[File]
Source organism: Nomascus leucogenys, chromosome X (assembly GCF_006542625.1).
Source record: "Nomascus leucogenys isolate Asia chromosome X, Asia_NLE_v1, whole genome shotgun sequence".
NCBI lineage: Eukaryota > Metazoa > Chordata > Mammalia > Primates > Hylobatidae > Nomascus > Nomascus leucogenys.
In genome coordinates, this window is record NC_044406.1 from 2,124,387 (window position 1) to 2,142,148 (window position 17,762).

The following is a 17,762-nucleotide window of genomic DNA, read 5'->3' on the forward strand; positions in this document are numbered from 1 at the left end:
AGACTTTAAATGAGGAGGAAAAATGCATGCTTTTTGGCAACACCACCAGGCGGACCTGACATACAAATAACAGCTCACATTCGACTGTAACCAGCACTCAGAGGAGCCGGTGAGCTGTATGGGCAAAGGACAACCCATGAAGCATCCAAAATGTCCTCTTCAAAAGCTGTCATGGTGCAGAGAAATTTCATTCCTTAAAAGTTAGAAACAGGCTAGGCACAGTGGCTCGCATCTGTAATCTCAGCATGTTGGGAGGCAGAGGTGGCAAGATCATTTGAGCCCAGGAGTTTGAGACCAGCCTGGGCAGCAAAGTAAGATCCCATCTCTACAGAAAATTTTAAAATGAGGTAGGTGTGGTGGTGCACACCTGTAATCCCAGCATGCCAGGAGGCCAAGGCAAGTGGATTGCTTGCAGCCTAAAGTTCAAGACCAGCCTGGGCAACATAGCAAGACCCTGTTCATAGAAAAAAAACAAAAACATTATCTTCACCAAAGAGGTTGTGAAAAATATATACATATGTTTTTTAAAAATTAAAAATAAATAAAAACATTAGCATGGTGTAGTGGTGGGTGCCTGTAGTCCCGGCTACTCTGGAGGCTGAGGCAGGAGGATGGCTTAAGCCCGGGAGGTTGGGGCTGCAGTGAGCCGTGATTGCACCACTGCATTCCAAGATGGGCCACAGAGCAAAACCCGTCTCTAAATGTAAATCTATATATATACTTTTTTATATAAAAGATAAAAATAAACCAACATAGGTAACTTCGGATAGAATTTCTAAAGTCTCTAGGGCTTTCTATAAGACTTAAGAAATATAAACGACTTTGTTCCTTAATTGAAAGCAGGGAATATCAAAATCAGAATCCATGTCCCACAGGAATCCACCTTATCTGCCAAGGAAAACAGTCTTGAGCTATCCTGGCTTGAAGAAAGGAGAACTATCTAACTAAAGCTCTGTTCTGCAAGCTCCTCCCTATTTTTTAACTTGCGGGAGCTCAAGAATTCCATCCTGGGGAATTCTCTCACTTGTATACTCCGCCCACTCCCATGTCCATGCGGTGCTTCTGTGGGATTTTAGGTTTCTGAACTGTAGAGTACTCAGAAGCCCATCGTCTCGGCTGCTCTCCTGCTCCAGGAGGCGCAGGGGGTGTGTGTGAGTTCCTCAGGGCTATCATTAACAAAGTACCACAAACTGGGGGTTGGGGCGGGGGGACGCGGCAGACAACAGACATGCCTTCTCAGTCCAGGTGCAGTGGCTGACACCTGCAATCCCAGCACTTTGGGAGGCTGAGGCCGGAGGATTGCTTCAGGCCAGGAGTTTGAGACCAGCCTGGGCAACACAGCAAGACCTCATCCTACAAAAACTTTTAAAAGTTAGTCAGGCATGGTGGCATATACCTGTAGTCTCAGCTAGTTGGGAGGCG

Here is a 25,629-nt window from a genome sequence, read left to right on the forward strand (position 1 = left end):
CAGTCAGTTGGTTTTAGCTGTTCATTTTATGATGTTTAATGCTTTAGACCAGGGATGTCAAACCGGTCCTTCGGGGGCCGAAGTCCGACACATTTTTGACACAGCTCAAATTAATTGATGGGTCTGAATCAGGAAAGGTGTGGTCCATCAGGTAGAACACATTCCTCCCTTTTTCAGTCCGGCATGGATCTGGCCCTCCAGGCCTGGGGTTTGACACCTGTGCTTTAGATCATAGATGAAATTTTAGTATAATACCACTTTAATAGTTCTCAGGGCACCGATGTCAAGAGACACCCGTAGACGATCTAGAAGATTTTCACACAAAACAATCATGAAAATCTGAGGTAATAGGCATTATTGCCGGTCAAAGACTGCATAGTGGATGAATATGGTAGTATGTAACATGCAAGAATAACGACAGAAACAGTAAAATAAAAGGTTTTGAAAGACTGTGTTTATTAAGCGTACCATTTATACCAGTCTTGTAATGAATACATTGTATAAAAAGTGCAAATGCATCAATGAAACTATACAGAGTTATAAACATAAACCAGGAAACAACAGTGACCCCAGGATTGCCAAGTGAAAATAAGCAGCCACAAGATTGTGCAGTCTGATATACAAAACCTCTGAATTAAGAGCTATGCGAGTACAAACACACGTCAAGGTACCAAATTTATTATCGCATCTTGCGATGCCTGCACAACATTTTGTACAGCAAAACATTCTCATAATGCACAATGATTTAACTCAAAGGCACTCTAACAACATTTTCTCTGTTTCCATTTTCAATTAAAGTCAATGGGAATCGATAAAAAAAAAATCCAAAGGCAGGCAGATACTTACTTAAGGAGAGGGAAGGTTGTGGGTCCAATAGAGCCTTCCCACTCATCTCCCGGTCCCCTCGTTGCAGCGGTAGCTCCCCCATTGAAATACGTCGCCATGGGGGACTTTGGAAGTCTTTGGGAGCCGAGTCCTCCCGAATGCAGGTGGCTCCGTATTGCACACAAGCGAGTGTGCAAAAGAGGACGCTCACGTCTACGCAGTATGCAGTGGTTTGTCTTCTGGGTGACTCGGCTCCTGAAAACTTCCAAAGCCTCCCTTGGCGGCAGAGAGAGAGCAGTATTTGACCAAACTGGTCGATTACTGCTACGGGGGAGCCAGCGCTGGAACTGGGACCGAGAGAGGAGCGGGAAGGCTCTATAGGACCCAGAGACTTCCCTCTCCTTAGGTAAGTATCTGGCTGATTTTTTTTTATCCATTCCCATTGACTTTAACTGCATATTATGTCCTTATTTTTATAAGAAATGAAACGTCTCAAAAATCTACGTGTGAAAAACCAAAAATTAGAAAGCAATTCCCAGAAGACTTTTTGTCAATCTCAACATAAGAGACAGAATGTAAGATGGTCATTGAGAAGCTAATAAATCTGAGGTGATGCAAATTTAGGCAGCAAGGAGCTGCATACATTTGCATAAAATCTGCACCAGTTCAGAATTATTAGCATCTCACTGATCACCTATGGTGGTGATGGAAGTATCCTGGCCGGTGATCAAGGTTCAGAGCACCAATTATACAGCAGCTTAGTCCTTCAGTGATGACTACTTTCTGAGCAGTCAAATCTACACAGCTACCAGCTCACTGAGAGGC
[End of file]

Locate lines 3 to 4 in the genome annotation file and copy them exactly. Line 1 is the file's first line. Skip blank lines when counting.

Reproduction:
NCBI lineage: Eukaryota > Metazoa > Chordata > Mammalia > Primates > Hylobatidae > Nomascus > Nomascus leucogenys.
In genome coordinates, this window is record NC_044406.1 from 2,124,387 (window position 1) to 2,142,148 (window position 17,762).